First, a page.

Stock index futures pointed to a lower open on Wall Street on Friday, adding to the two-week slump as investors continued to sell, spooked by the prospect of another recession.

At 0900 GMT, futures for the S&P 500 down 0.48 percent, Dow Jones futures down 0.7 percent and Nasdaq 100 futures down 0.35 percent.

Investors braced for the all-important U.S. monthly non-farm payrolls as well as the unemployment rate, due at 1230 GMT on Friday, seeking more insight on the extent of the damage in the labor market following a string of bleak macroeconomic data.

Economists see payrolls up by 85,000, according to a Reuters survey, after a tepid 18,000 gain in June. The unemployment rate is expected to hold steady at 9.2 percent.

Japan's Nikkei average dropped 3.7 percent while European stock indexes shed 2 percent in morning trade on Friday, heading toward a weekly loss of more than 10 percent.

The reality of a global economic contraction seems to have finally kicked in as the markets continue to plummet across Europe, ETX Capital senior trader Manoj Ladwa said.

Investors are pricing in a slowdown in growth and sovereign debt problems as equities drop across the board. While U.S. payroll and employment numbers later today are likely to come in weak, the market does seem to have factored this in, and could recover some of its losses later in the session.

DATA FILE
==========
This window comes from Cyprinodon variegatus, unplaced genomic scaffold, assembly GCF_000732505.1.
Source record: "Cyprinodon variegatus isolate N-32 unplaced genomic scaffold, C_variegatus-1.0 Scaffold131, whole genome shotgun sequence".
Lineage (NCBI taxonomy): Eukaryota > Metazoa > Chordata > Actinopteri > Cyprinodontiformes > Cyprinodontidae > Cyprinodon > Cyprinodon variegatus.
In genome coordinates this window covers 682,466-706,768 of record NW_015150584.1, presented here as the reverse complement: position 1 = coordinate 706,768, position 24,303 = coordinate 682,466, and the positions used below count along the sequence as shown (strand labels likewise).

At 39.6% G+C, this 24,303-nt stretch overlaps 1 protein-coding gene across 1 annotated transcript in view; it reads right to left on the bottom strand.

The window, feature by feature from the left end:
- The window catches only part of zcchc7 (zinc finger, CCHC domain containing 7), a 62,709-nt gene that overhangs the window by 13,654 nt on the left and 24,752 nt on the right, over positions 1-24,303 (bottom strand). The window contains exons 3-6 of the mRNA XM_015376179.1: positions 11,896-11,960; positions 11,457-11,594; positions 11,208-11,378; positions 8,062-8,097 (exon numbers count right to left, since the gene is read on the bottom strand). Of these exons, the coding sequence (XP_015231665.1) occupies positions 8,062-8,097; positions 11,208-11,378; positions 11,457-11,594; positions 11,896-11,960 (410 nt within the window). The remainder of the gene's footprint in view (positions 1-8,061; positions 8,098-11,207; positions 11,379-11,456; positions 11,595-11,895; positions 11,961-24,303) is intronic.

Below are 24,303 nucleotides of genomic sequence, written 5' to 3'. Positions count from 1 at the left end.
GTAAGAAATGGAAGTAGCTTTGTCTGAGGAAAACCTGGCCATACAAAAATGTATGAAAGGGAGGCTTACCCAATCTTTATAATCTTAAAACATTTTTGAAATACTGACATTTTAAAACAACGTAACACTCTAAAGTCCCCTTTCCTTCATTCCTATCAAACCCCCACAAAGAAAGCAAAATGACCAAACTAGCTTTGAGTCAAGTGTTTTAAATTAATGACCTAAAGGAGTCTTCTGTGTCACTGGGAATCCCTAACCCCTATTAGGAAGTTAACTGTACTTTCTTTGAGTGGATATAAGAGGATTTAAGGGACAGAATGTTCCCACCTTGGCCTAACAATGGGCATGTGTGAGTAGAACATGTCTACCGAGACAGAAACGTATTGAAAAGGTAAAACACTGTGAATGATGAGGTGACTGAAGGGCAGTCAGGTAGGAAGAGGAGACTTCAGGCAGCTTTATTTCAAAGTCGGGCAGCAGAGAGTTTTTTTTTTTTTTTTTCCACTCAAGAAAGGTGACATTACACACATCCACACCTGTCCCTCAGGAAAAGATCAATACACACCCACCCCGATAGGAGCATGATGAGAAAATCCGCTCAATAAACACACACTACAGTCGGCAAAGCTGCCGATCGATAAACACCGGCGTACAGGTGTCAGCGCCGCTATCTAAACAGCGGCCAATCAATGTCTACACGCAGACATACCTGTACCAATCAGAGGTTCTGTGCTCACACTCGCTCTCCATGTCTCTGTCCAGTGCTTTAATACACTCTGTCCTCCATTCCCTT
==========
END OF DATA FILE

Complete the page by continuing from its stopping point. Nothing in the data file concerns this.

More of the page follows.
Italian 10-year government bond yields climbed above their Spanish equivalent while the cost of insuring the country' debt against default climbed on Friday, as Italy was hammered by market concerns that the contagion of the euro zone's debt crisis could not be contained.

The Dow and the S&P 500 tumbled more than 4 percent on Thursday and the Nasdaq lost 5 percent.

China and Japan called for global cooperation on Friday after a financial market rout signaled fear that Europe's debt crisis could spin out of control and the U.S. economy may slide into another recession.

U.S. crude fell below $83 on Friday, heading for its biggest weekly drop since early May, as fears of a global economic slowdown prompted investors to run for the exits.

Bailed-out insurer American International Group will be in focus after reporting a profit for the second quarter on Thursday, as tax benefits and its one-third stake in Asian insurer AIA offset a decline in operating income at its main businesses.

Bank of America Corp will also be in the spotlight as the bank's legal losses could cost as much as $2.3 billion above money already set aside to cover litigation, the largest U.S. bank by assets said in a securities filing.

(Reporting by Blaise Robinson. Editing by Jane Merriman)